September 2012

Yiddish was the first language of both my mother and father, and all my life I have regretted not learning more than a smattering of it. Like many immigrant Jews who arrived in Canada in the early part of the 2oth century, my parents spoke Yiddish at home and among their family and friends, most of whom were also recent arrivals. But my parents were also religious and strong supporters of Israel and in the post-war era they sent me to a Hebrew day school in Montreal which taught the Jewish curriculum only in Hebrew, and also to a Zionist summer camp in which Hebrew was spoken on a daily basis. Consequently, though I understood some Yiddish and could speak a few words, my own Jewish language and culture was Hebraic. However, I always retained an interest in Yiddish culture, partly because of the rich Yiddish heritage of Montreal’s Jewish community, and also because of my own cultural and artistic interests, which included Yiddish folk music.

Fast forward forty years. At the age of fifty, I was in the last few months of an eighteen year career at the Canadian Broadcasting Corporation as a television documentary filmmaker. As I got older, I increasingly found myself wanting to express my Jewish identity in my artistic work. A close friend suggested that I make a film about a new Jewish music group, Brave Old World, whose members were founding artists at KlezKanada, a six day Canadian Yiddish music workshop held annually at a summer camp north of Montreal. I went to the camp to make that film, and I was blown away by the quality of the performers, especially Brave Old World. I was a late arrival at the party: Unbeknownst to me, beginning in the late 1970s, a new generation had steeped itself in Yiddish musical culture, both old world and new world, and created something attractive and original in the Jewish world.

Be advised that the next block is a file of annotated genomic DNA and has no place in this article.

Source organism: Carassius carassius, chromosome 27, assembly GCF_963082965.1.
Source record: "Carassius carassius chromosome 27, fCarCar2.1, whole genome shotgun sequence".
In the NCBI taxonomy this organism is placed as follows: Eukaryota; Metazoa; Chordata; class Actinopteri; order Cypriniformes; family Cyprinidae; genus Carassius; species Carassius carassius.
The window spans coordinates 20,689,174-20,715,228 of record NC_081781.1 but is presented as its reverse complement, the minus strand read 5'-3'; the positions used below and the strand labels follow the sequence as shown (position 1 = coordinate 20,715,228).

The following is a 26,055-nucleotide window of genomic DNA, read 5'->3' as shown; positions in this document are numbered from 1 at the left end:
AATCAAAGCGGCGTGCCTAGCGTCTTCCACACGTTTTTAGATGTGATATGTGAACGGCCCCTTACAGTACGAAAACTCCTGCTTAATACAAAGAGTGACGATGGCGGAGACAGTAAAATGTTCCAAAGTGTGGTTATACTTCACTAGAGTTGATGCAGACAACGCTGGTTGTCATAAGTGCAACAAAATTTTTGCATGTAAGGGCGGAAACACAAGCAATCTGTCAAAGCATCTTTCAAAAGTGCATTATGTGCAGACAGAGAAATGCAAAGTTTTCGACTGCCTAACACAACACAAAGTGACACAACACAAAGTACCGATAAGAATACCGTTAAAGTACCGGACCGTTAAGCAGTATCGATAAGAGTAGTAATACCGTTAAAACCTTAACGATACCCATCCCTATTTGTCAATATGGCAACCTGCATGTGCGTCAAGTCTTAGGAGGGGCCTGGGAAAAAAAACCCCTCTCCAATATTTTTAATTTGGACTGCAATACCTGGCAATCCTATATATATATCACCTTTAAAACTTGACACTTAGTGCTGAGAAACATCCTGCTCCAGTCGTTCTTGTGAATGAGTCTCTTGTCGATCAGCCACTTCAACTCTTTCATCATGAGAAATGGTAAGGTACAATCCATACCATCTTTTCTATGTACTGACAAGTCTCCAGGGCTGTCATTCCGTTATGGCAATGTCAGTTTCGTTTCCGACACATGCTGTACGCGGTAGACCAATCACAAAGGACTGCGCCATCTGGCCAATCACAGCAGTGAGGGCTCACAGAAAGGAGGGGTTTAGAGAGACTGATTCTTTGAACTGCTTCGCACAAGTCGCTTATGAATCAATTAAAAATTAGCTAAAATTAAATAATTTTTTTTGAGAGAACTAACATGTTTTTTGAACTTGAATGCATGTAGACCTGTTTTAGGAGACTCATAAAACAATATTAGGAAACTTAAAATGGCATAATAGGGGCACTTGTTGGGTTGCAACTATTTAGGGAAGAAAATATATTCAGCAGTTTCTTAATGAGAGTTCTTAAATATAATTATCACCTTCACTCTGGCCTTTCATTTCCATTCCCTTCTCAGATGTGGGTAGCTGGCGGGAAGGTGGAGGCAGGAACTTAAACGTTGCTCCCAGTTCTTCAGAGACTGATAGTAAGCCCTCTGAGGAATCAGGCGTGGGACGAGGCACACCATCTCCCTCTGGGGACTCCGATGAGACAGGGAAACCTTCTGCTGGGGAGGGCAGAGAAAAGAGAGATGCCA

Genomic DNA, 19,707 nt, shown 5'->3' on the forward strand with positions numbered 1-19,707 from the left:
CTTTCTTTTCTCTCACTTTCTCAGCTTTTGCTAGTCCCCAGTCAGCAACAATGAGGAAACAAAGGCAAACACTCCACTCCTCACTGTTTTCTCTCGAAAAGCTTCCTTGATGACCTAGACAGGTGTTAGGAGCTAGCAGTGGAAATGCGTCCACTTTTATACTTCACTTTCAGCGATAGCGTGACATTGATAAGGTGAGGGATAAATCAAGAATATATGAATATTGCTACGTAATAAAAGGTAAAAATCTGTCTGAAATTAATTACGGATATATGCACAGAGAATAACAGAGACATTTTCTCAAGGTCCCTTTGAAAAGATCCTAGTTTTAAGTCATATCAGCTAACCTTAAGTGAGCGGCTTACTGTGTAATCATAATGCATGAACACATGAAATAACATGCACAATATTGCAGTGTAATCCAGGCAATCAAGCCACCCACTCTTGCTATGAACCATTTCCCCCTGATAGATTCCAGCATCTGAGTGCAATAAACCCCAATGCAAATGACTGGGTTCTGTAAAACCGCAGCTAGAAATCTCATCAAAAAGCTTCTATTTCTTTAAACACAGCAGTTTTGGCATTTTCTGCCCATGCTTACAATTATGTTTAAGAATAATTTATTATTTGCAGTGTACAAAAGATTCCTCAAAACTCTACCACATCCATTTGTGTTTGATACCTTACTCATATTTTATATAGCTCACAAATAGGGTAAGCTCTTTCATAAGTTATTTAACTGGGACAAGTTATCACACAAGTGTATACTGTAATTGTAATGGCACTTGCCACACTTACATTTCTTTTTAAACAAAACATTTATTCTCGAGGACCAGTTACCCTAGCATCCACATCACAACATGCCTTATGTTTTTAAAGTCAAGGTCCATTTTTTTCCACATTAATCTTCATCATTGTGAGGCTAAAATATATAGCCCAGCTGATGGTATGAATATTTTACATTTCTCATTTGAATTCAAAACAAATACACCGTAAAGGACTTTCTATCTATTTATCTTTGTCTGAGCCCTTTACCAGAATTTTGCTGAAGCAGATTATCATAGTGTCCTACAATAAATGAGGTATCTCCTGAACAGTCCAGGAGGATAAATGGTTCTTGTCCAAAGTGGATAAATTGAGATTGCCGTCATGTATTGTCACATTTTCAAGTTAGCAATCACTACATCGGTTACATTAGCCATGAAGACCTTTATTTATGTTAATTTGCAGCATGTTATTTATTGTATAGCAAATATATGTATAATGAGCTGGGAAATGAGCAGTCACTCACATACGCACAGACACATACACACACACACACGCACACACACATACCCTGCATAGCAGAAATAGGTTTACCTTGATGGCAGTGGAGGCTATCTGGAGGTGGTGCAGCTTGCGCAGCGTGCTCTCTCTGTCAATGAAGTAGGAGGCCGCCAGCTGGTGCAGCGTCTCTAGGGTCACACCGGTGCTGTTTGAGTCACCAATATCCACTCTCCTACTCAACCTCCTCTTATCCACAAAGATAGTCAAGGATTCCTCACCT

The appeal of a revitalized Yiddish music was obvious to anyone knowledgeable about Jewish life: It tapped a deep yearning by young Jews for authentic expression of and cultural connection to the wellsprings of European Jewish identity, before the Holocaust and before Israel. It was also a window into an era similar to our own in the challenges faced by Jews in shaping and retaining their religious and cultural identities. It also gave young Jewish musicians an original repertoire to draw from and develop that was uniquely their own just at the time when world music was taking off as both a business and creative genre.

I decided that summer at KlezKanada that it was a worthy project to attempt to document the  new Yiddish music scene  and its performers, both in film and still photography. The film I made there, The New Klezmorim: Voices Inside the Revival of Yiddish Music, released in 2000 and broadcast both in Canada and the United States, is still the definitive account of the Klezmer revival, which was then reaching its peak  in terms of the quality of creativity and the skills of the performers. Since then, I have returned to KlezKanada every year to make still photographs of the genre’s leading lights  and their students. I have also twice been the official photographer for the Ashkenaz music festival in Toronto and I have photographed Yiddish musicians at other venues.

I have made portraits of most of the figures who have been significant in the Yiddish music revival: Brave Old World and its members, Adrienne Cooper (z’l), Frank London and the Klezmatics, The Other Europeans, Hankus Netsky, Susan Watts and her mother Elaine,  German Goldenshteyn (z’l), Josh Dolgin (D.J. “Socalled”), David Krakauer, Efim Chorney, Eric Stein—and the list goes on to encompass about fifty figures. I have also made extensive candid photos of the Yiddish music scene at KlezKanada and of performances at Ashkenaz. It’s a significant photo record of the Klezmer revival which I see as very much akin to the documentary record made in the 1950s and 60s of jazz musicians in the United States and Europe, a resource that I hope will be turned to frequently when the history of this musical genre is written about in the future and studied by fans and cultural historians.


Adrienne Cooper (z”l), the renowned Yiddish singer, and her partner and collaborator, Marilyn Lerner, at KlezKanada, 2008